Executives admitted that certain regional outlets had a poor turnover in splitting up couples – in comparison to city sites, that could wreck ‘over twenty marriages an hour (mph).
B&Q’s brand has long been synonymous with taking perfectly loving partners and transforming them, in the middle of the wall-paper aisle, into ‘snarling beasts’. The ‘Do-It-Yourself’ ethos empowers customers to destroy their own relationships, without recourse to hiring a professional decorator. With extended weekend hours, most married couples have preferred the cheap and efficient way B&Q can make them single again.
The store closures will mean that many couples will be forced to wander the streets in search of contentious issues to argue over. One marriage counsellor warned: ‘B&Q offered a unique combination of disharmony – creative differences, dwindling resources and a confusing layout. That’s something not even IKEA could ever match.’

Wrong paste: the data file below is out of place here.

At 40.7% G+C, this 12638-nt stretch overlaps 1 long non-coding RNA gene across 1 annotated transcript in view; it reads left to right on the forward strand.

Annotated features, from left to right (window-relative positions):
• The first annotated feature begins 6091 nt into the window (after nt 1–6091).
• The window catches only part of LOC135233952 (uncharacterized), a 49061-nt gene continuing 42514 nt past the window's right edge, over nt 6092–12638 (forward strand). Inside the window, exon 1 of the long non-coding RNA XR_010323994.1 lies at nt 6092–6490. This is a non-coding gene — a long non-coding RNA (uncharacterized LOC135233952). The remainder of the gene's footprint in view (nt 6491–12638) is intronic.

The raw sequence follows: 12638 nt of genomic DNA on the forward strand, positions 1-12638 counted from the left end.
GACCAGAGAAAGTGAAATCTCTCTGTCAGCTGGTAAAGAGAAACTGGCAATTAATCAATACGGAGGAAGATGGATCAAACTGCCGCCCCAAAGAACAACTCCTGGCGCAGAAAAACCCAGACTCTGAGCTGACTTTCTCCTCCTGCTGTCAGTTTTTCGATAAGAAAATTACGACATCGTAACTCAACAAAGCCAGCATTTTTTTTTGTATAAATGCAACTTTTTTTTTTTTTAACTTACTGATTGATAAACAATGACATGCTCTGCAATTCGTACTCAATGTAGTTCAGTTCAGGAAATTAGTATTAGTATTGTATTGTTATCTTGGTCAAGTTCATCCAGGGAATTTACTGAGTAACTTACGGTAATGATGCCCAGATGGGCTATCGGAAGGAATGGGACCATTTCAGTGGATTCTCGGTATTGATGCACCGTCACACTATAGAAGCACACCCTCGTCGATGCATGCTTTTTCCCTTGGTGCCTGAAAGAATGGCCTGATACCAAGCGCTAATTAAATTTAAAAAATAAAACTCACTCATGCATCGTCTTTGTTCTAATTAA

Sociologists point to the fact that B&Q were at the forefront of relationship discord, by offering same-sex arguments. One expert commented: ‘It’s not just the impact on adults. Where are toddlers going to be able roam free, screaming, amid an environment of lethal weaponry? It’s not as if we can all move to Syria.’